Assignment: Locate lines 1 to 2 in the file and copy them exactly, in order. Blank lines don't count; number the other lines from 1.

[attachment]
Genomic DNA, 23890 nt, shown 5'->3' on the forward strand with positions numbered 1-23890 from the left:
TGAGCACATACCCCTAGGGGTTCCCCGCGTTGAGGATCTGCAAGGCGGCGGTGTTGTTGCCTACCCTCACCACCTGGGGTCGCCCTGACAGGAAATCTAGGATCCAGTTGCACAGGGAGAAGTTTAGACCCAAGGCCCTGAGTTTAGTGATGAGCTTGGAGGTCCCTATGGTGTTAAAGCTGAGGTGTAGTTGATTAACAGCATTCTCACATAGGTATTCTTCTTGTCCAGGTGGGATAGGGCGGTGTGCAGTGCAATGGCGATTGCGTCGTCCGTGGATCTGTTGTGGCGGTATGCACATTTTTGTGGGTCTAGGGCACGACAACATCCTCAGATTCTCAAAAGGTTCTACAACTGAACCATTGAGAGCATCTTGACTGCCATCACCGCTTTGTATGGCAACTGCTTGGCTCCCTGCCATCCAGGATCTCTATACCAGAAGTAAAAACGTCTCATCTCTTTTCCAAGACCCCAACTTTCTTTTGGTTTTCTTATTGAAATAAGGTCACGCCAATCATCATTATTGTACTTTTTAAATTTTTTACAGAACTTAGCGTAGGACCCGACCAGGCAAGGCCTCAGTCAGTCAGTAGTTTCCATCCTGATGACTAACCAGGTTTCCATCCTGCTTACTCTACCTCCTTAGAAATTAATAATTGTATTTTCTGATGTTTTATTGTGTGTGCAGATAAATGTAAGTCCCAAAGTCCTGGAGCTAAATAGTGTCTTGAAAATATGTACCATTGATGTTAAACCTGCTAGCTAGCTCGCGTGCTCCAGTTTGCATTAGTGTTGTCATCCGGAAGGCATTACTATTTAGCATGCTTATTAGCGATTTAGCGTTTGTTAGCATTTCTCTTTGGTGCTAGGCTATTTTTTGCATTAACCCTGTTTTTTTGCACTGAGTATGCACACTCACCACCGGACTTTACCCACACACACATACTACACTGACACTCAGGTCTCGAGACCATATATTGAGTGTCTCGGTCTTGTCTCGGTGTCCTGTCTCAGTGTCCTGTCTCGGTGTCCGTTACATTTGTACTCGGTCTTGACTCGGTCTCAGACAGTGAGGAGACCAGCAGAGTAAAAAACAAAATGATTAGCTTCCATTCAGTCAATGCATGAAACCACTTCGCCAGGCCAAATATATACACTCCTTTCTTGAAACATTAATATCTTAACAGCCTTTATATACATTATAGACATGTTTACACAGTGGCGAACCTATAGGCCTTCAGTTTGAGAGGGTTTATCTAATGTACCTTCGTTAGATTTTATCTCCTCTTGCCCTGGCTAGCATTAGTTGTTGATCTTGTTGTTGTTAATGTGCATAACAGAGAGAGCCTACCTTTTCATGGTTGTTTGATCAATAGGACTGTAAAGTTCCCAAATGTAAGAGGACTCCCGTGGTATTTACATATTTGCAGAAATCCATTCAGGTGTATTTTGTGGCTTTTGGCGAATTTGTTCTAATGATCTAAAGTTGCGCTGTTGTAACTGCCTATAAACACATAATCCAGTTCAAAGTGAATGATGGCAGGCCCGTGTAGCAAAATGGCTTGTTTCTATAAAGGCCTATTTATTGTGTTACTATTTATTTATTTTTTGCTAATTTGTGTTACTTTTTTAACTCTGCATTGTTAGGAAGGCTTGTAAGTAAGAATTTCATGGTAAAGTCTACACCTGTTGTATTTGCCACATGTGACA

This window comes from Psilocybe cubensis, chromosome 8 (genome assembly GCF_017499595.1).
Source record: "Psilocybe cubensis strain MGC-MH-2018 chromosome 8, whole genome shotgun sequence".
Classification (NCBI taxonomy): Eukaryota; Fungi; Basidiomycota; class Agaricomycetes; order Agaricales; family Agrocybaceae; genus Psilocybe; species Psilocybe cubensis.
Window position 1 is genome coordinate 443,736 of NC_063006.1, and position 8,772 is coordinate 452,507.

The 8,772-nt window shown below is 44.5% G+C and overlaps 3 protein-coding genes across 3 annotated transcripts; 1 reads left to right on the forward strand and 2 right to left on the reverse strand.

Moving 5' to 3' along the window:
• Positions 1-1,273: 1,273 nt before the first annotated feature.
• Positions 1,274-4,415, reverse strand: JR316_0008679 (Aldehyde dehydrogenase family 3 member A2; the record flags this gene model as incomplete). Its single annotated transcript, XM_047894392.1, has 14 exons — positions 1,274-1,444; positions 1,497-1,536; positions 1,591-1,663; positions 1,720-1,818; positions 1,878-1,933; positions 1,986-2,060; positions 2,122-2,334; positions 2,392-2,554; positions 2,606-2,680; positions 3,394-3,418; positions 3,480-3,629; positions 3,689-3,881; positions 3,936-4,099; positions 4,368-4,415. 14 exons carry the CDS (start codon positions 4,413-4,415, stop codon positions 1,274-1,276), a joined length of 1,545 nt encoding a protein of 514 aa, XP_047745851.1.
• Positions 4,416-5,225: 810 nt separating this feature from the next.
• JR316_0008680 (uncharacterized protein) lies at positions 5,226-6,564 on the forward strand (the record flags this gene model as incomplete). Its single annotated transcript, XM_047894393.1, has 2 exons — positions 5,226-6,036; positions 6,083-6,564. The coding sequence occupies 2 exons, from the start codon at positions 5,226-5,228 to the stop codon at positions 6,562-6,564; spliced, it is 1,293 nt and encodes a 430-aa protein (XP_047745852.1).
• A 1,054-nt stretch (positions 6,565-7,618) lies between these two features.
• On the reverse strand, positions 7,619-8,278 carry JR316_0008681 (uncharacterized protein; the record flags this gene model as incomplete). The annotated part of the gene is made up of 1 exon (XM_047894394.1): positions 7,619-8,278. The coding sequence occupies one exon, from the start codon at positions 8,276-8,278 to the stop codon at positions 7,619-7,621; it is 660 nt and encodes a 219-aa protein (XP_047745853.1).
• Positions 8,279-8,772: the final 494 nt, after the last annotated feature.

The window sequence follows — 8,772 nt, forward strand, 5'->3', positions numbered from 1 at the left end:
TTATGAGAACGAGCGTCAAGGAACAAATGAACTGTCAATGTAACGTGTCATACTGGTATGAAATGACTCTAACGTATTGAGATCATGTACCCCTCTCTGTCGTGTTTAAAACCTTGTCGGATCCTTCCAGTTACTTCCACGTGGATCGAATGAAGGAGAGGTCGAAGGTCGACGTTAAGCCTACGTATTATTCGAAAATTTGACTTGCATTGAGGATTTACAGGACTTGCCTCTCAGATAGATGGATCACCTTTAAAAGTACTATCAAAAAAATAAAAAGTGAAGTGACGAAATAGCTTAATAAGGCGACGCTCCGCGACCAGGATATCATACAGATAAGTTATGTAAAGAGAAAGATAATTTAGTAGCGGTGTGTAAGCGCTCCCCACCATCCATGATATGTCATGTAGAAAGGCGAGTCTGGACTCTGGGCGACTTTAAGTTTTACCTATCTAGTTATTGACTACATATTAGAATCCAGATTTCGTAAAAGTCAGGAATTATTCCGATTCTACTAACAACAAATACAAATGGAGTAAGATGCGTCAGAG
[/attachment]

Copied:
Genomic DNA, 23890 nt, shown 5'->3' on the forward strand with positions numbered 1-23890 from the left:
TGAGCACATACCCCTAGGGGTTCCCCGCGTTGAGGATCTGCAAGGCGGCGGTGTTGTTGCCTACCCTCACCACCTGGGGTCGCCCTGACAGGAAATCTAGGATCCAGTTGCACAGGGAGAAGTTTAGACCCAAGGCCCTGAGTTTAGTGATGAGCTTGGAGGTCCCTATGGTGTTAAAGCTGAGGTGTAGTTGATTAACAGCATTCTCACATAGGTATTCTTCTTGTCCAGGTGGGATAGGGCGGTGTGCAGTGCAATGGCGATTGCGTCGTCCGTGGATCTGTTGTGGCGGTATGCACATTTTTGTGGGTCTAGGGCACGACAACATCCTCAGATTCTCAAAAGGTTCTACAACTGAACCATTGAGAGCATCTTGACTGCCATCACCGCTTTGTATGGCAACTGCTTGGCTCCCTGCCATCCAGGATCTCTATACCAGAAGTAAAAACGTCTCATCTCTTTTCCAAGACCCCAACTTTCTTTTGGTTTTCTTATTGAAATAAGGTCACGCCAATCATCATTATTGTACTTTTTAAATTTTTTACAGAACTTAGCGTAGGACCCGACCAGGCAAGGCCTCAGTCAGTCAGTAGTTTCCATCCTGATGACTAACCAGGTTTCCATCCTGCTTACTCTACCTCCTTAGAAATTAATAATTGTATTTTCTGATGTTTTATTGTGTGTGCAGATAAATGTAAGTCCCAAAGTCCTGGAGCTAAATAGTGTCTTGAAAATATGTACCATTGATGTTAAACCTGCTAGCTAGCTCGCGTGCTCCAGTTTGCATTAGTGTTGTCATCCGGAAGGCATTACTATTTAGCATGCTTATTAGCGATTTAGCGTTTGTTAGCATTTCTCTTTGGTGCTAGGCTATTTTTTGCATTAACCCTGTTTTTTTGCACTGAGTATGCACACTCACCACCGGACTTTACCCACACACACATACTACACTGACACTCAGGTCTCGAGACCATATATTGAGTGTCTCGGTCTTGTCTCGGTGTCCTGTCTCAGTGTCCTGTCTCGGTGTCCGTTACATTTGTACTCGGTCTTGACTCGGTCTCAGACAGTGAGGAGACCAGCAGAGTAAAAAACAAAATGATTAGCTTCCATTCAGTCAATGCATGAAACCACTTCGCCAGGCCAAATATATACACTCCTTTCTTGAAACATTAATATCTTAACAGCCTTTATATACATTATAGACATGTTTACACAGTGGCGAACCTATAGGCCTTCAGTTTGAGAGGGTTTATCTAATGTACCTTCGTTAGATTTTATCTCCTCTTGCCCTGGCTAGCATTAGTTGTTGATCTTGTTGTTGTTAATGTGCATAACAGAGAGAGCCTACCTTTTCATGGTTGTTTGATCAATAGGACTGTAAAGTTCCCAAATGTAAGAGGACTCCCGTGGTATTTACATATTTGCAGAAATCCATTCAGGTGTATTTTGTGGCTTTTGGCGAATTTGTTCTAATGATCTAAAGTTGCGCTGTTGTAACTGCCTATAAACACATAATCCAGTTCAAAGTGAATGATGGCAGGCCCGTGTAGCAAAATGGCTTGTTTCTATAAAGGCCTATTTATTGTGTTACTATTTATTTATTTTTTGCTAATTTGTGTTACTTTTTTAACTCTGCATTGTTAGGAAGGCTTGTAAGTAAGAATTTCATGGTAAAGTCTACACCTGTTGTATTTGCCACATGTGACA